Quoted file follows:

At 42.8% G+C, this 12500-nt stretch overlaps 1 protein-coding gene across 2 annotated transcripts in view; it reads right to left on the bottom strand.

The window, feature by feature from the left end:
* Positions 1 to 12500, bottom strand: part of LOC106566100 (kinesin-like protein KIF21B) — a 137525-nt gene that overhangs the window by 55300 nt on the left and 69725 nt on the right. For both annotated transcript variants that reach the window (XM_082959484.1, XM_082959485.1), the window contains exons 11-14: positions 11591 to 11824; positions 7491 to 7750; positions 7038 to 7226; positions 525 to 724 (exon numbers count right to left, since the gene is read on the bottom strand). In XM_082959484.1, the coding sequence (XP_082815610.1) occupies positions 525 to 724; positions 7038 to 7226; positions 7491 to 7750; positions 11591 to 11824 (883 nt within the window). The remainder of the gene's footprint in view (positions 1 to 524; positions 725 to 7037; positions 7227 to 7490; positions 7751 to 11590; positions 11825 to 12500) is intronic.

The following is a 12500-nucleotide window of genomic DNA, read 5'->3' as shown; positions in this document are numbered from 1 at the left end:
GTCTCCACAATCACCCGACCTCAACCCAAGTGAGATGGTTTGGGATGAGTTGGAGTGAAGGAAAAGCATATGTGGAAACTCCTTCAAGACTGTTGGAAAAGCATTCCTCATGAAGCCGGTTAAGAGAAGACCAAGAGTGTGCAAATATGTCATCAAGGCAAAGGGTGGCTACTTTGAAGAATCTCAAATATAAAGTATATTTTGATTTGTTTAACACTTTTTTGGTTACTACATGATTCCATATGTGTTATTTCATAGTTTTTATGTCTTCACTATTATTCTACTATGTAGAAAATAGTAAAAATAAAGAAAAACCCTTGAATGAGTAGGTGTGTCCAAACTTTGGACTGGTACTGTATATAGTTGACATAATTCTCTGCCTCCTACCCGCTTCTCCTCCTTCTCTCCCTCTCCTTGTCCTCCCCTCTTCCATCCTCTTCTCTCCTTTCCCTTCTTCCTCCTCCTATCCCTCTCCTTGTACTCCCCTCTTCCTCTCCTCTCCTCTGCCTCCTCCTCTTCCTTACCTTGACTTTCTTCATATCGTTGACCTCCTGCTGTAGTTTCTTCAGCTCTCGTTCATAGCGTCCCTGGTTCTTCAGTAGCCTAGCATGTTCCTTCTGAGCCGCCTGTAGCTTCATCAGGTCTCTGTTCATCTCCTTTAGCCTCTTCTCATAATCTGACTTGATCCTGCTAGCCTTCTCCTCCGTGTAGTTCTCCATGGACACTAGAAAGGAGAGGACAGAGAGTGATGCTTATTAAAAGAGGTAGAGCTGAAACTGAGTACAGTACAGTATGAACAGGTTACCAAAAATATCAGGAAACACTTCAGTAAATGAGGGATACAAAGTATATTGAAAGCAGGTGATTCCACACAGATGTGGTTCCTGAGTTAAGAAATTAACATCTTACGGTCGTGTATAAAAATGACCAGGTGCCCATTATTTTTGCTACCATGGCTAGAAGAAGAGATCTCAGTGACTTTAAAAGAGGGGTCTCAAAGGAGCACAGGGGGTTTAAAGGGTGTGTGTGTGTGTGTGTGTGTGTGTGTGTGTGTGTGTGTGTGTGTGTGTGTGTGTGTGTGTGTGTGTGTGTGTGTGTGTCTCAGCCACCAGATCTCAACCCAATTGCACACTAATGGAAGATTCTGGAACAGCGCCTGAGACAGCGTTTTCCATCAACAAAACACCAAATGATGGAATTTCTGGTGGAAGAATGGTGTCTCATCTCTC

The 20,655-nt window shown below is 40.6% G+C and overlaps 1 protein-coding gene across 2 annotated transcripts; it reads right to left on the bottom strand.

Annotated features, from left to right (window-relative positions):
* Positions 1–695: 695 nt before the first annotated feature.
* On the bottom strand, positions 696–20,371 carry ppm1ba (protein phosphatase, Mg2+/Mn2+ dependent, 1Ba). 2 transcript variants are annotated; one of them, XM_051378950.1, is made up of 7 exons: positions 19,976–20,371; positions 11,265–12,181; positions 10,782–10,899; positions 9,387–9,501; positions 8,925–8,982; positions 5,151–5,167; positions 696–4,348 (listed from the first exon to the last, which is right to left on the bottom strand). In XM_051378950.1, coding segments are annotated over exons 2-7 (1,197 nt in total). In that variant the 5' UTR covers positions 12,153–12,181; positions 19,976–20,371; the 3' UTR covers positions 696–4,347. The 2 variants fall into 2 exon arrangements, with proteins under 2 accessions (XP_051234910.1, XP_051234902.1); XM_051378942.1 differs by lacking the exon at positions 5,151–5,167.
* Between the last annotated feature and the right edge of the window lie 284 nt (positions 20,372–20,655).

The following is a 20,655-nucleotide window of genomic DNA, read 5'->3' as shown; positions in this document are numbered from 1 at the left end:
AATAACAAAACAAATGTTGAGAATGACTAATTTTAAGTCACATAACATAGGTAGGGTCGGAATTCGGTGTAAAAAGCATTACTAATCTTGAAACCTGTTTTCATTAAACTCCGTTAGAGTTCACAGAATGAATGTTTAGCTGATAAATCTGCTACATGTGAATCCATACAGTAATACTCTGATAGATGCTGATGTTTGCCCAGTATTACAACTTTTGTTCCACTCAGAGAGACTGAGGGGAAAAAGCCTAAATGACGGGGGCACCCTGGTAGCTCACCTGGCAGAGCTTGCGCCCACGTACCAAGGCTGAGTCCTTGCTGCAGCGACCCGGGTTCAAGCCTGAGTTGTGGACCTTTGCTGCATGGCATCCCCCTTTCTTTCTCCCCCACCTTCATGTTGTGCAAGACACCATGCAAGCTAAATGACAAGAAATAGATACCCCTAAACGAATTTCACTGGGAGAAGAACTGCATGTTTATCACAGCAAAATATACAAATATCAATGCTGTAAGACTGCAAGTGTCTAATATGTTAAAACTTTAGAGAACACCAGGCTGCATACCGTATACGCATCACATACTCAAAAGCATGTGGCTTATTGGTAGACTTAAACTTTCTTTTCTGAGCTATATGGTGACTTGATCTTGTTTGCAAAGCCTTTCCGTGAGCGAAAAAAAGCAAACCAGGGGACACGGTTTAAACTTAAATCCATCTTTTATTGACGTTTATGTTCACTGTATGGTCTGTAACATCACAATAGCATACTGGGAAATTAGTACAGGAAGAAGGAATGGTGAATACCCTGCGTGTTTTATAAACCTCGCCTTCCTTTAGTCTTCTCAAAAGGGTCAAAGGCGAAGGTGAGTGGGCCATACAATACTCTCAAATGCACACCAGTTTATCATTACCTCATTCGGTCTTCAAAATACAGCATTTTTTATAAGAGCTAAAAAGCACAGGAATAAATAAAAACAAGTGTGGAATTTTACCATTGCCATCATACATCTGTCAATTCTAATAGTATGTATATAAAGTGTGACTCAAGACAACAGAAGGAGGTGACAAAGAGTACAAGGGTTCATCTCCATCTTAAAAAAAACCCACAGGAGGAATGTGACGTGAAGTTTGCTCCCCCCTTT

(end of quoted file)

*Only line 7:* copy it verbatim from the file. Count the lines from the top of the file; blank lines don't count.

Annotated features, from left to right (window-relative positions):